The organization’s food distribution program tackles Georgia’s poverty at its source by delivering food into the hands of the country’ poorest. Since 1994 the program has provided food for 10,000 people through three soup kitchens serving daily meals for 550 persons. Last year 3,150 hungry people received food aid thanks to the dedicated work of 21 staff members and the financial support of CNEWA and other donor agencies.

Caritas Georgia continues to provide aid in its attack on the medical problems of Georgia’s poor. One way has been through the polyclinic in Georgia’s capital of Tbilisi; its staff of four physicians see roughly 2,000 persons a month. The clinic provides diagnostic services and treatment using modern medical equipment. When needed, free medication is also available.

In 1995 Caritas Georgia expanded its medical activities in Georgia’s highlands with the opening of medical clinics in the village of Khisabavra and the town of Vale, thus ensuring that these populations would not be deprived of medical care.

The country’ ongoing turbulence and strife continue to affect its children, who are often confronted with the same problems as their parents: displacement; refugee life; violence on the streets and in the home; substance abuse; abandonment; and crime. There is a need for organizations like Caritas Georgia to provide aid for the nation’s future – its children.

Recognizing this need, Caritas opened a youth rehabilitation center in 1997. One year later, a second center opened. These centers host 200 children; Caritas social workers identify and treat posttraumatic stress disorder and other conditions plaguing these young victims of war.

In 1999 the qualified teachers, psychologists and psychiatrists of these youth centers went a step further and designed a rehabilitation program with an emphasis on strengthening the social adaptation skills of the children.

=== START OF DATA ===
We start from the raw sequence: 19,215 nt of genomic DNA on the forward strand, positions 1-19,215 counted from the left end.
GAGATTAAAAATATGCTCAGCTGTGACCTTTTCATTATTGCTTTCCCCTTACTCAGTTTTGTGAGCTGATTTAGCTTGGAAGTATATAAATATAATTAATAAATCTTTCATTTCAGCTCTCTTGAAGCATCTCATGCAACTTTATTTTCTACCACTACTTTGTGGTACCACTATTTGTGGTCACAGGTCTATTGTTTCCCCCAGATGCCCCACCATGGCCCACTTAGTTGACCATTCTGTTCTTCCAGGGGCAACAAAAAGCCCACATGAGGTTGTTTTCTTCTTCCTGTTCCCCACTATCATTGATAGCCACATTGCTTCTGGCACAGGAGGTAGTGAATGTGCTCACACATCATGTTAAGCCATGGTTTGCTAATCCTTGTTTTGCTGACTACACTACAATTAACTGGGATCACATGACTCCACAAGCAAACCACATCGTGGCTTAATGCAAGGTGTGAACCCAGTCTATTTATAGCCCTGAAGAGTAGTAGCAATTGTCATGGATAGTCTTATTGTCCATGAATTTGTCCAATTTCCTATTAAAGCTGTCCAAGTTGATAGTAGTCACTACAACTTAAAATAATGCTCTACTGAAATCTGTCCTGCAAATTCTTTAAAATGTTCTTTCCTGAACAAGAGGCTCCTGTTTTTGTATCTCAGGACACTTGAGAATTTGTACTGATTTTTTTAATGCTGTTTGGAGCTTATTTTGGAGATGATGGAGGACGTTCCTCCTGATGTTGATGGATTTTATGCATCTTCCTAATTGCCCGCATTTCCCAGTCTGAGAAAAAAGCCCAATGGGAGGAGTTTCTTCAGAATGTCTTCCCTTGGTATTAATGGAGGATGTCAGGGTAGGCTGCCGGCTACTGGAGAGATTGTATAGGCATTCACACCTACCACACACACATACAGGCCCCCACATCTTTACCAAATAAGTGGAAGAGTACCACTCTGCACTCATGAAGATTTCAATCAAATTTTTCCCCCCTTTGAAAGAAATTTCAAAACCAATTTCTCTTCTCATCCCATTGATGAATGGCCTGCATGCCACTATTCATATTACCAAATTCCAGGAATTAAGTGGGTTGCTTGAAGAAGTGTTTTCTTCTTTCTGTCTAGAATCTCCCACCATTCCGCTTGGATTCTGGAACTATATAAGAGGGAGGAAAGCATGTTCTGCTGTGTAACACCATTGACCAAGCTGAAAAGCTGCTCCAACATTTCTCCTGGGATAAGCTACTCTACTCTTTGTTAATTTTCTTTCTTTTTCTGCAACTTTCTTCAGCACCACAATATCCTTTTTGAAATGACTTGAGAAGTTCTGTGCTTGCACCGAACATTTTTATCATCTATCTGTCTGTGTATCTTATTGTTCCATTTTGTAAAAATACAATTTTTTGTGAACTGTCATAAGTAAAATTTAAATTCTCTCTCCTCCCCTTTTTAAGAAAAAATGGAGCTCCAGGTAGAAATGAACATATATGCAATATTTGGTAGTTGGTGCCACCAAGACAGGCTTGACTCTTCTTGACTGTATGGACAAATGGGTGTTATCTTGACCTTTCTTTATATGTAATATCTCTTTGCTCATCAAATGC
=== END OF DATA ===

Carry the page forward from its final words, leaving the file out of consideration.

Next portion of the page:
In all the youth centers the children are involved in creative activities such as knitting and ceramics. Occasionally the centers organize exhibitions, sports competitions and concerts.

Charity shows are a favorite Christmas activity for the youth, who often take the shows on the road and perform for orphanages throughout Georgia.

Since 1996 Caritas has also operated a summer camp for Georgian children in the village of Bakuriani. The program provides 500 poor children from all over the country with a chance to rest, restore their exhausted nervous systems and experience an enjoyable and interesting holiday, a first for many of Georgia’s youth. Camp life is active and every day is different; geography, history, music, drama, fashion shows, hiking, excursions and sightseeing are just some of the activities enjoyed by these children.

For the members of Caritas Georgia there is nothing more inspiring than the happy faces of children who in the past experienced only pain and suffering.

Four years have passed since that cold winter day in 1996 when a homeless woman was found dead at the entrance to the Caritas Georgia office. Everyone in the organization was shaken by this horrible incident. This was also the day, however, when the decision was made to build a shelter for Georgia’s homeless. November 1999 marked not only Pope John Paul II’s historic trip to the country but also a papal dedication of a new shelter for the homeless in Tbilisi. (Incidentally, it was also the first shelter in which the Pope spent a night.) Presently 20 people from the streets live in a “fairy tale,” as the people themselves call the place. Thanks to Caritas Georgia, they can spend the last years of their lives in dignity.

In 1998 Caritas Georgia took a significant step toward self-support. The organization understands that foreign aid has its limits in terms of time and target specifications, so Caritas developed a new income-generating bakery in Tbilisi. The new project will help Caritas to produce income for its charitable activities as well as provide jobs in the capital for about 30 people.

Caritas Georgia believes that those carrying out Christian service should have eyes to see and ears to hear and empathy for human suffering, as well as knowledge of how that suffering can be healed. For Christians, and especially those members of Caritas Georgia, charity is always an available service.

Father Witold Szulczynski, S.V.D., is Director of Caritas Georgia.

Get to know us and stay informed about the impact your support makes.

Nous constatons que votre préférence linguistique est le français.
Voudriez-vous être redirigé sur notre site de langue française?

Oui! Je veux y accéder.

Hemos notado que su idioma preferido es español. ¿Le gustaría ver la página de Asociación Católica para el Bienestar del Cercano Oriente en español?

Vee página en español

share